Some people may be allergic to iodine, which can cause symptoms such as rash, itching, swelling, and difficulty breathing.

4. Iodine-induced hyperthyroidism

In some cases, iodine supplementation can lead to hyperthyroidism, a condition in which the thyroid gland produces too much thyroid hormone. Symptoms of hyperthyroidism include rapid heartbeat, weight loss, and anxiety.

5. Iodine-induced hypothyroidism

On the other hand, iodine supplementation can also cause hypothyroidism, a condition in which the thyroid gland does not produce enough thyroid hormone. Symptoms of hypothyroidism include fatigue, weight gain, and depression.

6. Iodine-induced thyroiditis

Iodine supplementation can also cause thyroiditis, an inflammation of the thyroid gland that can lead to pain, swelling, and difficulty swallowing.

7. Iodine Supplements Interact with Medications

Iodine can interact with certain medications, including some blood pressure medications and lithium, a common treatment for bipolar disorder.

I have worked with clients who have thyroid conditions for 15 years. Having helped thousands reverse thyroid disorders, I am yet to have any client who needed iodine supplementation. However, I’ve worked with many who developed severe autoimmune thyroid conditions from consuming too much iodine, as often recommended by their health practitioners.

Instead of taking iodine supplements, we focus on a well-rounded thyroid-healing diet and including foods known to have healthy levels of iodine in them.

IODINE RICH FOODS

Here is a list of plant-based foods that are rich in iodine:

1. Seaweed if Rich in Iodine

Seaweed, such as kelp, nori, and dulse, is one of the most concentrated sources of iodine. Just a small amount of seaweed can provide the recommended daily intake of iodine.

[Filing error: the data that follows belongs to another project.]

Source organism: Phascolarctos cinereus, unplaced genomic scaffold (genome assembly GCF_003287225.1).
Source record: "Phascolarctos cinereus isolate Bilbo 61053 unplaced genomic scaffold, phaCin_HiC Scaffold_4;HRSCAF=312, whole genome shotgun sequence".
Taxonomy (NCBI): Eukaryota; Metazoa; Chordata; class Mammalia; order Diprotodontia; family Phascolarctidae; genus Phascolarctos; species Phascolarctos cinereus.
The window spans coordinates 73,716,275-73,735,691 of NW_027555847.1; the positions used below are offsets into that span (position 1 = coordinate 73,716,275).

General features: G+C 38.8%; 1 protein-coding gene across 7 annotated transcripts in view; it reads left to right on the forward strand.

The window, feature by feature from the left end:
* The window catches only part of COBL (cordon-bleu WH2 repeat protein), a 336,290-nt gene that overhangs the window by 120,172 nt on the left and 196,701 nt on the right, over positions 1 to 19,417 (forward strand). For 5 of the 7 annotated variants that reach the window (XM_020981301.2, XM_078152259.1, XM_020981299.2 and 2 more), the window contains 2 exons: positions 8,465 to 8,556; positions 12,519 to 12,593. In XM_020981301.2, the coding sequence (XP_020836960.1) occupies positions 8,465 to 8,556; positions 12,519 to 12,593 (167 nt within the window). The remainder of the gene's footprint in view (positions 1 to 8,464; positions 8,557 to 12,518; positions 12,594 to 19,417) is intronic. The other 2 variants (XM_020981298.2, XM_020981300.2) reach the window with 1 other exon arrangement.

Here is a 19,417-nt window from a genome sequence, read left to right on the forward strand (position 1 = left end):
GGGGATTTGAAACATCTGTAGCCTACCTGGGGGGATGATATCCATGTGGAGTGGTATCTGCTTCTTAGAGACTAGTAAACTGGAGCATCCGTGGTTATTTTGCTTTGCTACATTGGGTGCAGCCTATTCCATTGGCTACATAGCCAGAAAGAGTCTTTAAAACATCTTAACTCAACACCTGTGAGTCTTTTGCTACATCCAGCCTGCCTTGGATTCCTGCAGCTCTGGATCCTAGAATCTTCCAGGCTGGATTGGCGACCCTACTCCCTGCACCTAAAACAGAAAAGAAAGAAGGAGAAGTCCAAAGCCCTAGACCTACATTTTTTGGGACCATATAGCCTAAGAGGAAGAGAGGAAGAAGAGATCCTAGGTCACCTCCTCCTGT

NOTE: I do not recommend having seaweed too frequently for two reasons: 1. the waters in which the seaweed grows have a lot of pollution, which is then passed on to the consumer; and 2. it is still possible to consume too much iodine when consuming seaweed.

2. Navy beans – a Great Source of Iodine

Navy beans are a good source of iodine, with a half-cup serving providing about 60% of the recommended daily intake.

3. Garlic

Garlic is a good source of iodine, with a single clove providing about 10% of the recommended daily intake.

4. Potatoes – an Iodine Source

Potatoes, especially those grown in iodine-rich soil, can be a good source of iodine. A medium-sized potato provides about 20% of the recommended daily intake.

5. Strawberries

Strawberries are a good source of iodine, with a cup of strawberries providing about 20% of the recommended daily intake.

6. Cranberries

Cranberries are another good source of iodine, with a cup of cranberries providing about 15% of the recommended daily intake.

7. Prunes

Prunes are a good source of iodine, with a cup of prunes providing about 10% of the recommended daily intake.

I personally recommend avoiding iodized table salt, as it is too heavily processed and has too much iodine in it.

It is important to note that the amount of iodine in plant-based foods can vary depending on the iodine content of the soil in which they are grown. To ensure adequate intake of iodine, it is recommended to include a variety of iodine-rich foods in your diet, which is very easy to do when consuming an organic whole foods diet.

If you would like to learn more about the role of iodine in thyroid health, check out THIS ARTICLE.